well from what ive figured out on ehre as i aint been here long either that sometimes it can be the hsf. make sure its sat properly etc.
You're probably right, as when I was mounting the Hsf I wasn't 100% sure that it was placed 100% right. I'm always doubtful with these things, so when I buy a new motherboard tomorrow (Asus P5GD1 Pro) I hope it will make more audible "clicks" when I place the Heatsink to be sure .

Quote:
Originally Posted by z_one
Also get better ram since it's limiting you as it's only PC2300 meaning it's rated speed is 145MHz. I think you're lucky to have benn able to reach FSB 220MHz !
If your motherboard supports it get higher rater ram such as PC3200.
** Edit: I just checked your motherboard for you... it supports PC3200 (rated at 200MHz)
OMG! I'm so sorry. I can't believe I did this! look, what I meant was PC3200, not PC2300 (switched the 3 and 2). But thanks for the info anyway. But now that I "have" PC3200 and not 2300 I'm not going to need to upgrade my ram.


Just another question I wasn't 100% sure about too: when I'm doing nothing, just looking at my desktop, can I call this an IDLE state? and can I call a cpu benchmarking or an intensive file compressing a FULL LOAD state?

Thanks
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post #7 of 33
If the temperature is a real concern for you then I would suggest buying a decent HSF, they're a good cheap alternative to water cooling.
post #8 of 33
Quote:
Just another question I wasn't 100% sure about too: when I'm doing nothing, just looking at my desktop, can I call this an IDLE state? and can I call a cpu benchmarking or an intensive file compressing a FULL LOAD state?
Idle state is when you have no background and foreground programs running.
If you press Alt-Ctrl-Del and then go to Task Manager -> Performance you will notice CPU Usage is less than 5%.
I'm not sure intensive file compressing can be a full load state. You need to get programs that specifically load the cpu such as Prime95, HotCPU, SuperPI or Folding @ Home.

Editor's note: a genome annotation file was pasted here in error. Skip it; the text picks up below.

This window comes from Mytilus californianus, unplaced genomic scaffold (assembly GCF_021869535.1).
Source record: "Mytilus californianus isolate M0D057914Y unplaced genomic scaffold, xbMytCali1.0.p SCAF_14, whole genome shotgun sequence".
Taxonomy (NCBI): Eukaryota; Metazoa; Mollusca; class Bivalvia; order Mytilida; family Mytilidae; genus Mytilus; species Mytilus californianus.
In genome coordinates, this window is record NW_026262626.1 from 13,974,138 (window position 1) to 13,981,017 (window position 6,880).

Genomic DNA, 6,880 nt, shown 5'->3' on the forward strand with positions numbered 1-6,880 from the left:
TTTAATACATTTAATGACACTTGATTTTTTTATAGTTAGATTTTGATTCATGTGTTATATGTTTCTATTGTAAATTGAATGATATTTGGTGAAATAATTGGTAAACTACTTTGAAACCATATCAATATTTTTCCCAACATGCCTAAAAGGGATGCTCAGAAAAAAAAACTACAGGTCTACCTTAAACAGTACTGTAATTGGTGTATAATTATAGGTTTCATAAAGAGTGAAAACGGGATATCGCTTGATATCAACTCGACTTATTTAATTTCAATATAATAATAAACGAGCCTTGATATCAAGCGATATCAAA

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post #9 of 33
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Quote:
Try locking the PCI-Express, AGP and PCI bus speeds to 100, 66.6 and 33.3 respectively.
I think those options weren't in the bios. I could choose for eg. AGP and PCI Voltage "Normal" and "High" but I have only seen that in my friend's bios, which is a lot older than mine(the motherboard).

And I also changed my Ram(or DDR) voltage to 133Mhz, instead of 200Mhz(which is the real speed), and now, with the FBS set to 220Mhz, the memory bus has gone up to 186Mhz. But I don't know if there was any need of lowering the ram voltage.

EDIT: It's not voltage, it's frequency. Thanks to z_one for the correction.
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post #10 of 33
Concerning the decent heatsink I totally agree with t4ct1c47.
Look for Thermaltake Big Typhoon it's an excellent air cooler and it should be around 50 USD if I'm not mistaken.
Intel's stock heatsink is not very good when it comes to cooling the Prescott cores... especially if you intend to overclock your system and you know you might have to raise the VCore voltage to get a stable machine.

Quote:
And I also changed my Ram(or DDR) voltage to 133Mhz, instead of 200Mhz(which is the real speed), and now, with the FBS set to 220Mhz, the memory bus has gone up to 186Mhz. But I don't know if there was any need of lowering the ram voltage.
133MHz is not the voltage. It's the frequency.
DDR (double data rate) ram that's rated 200MHz runs actually at 400MHz (2x200MHz).

Quote:
I think those options weren't in the bios. I could choose for eg. AGP and PCI Voltage "Normal" and "High" but I have only seen that in my friend's bios, which is a lot older than mine(the motherboard).
The P5GD1 Pro you intend to buy does support locking PCI-Express and PCI bus speeds. Check this link http://www.asus.com/prog/spec.asp?m=...20PRO&langs=01 (where it says Fixed PCI/PCIe frequencies under Overclocking Features).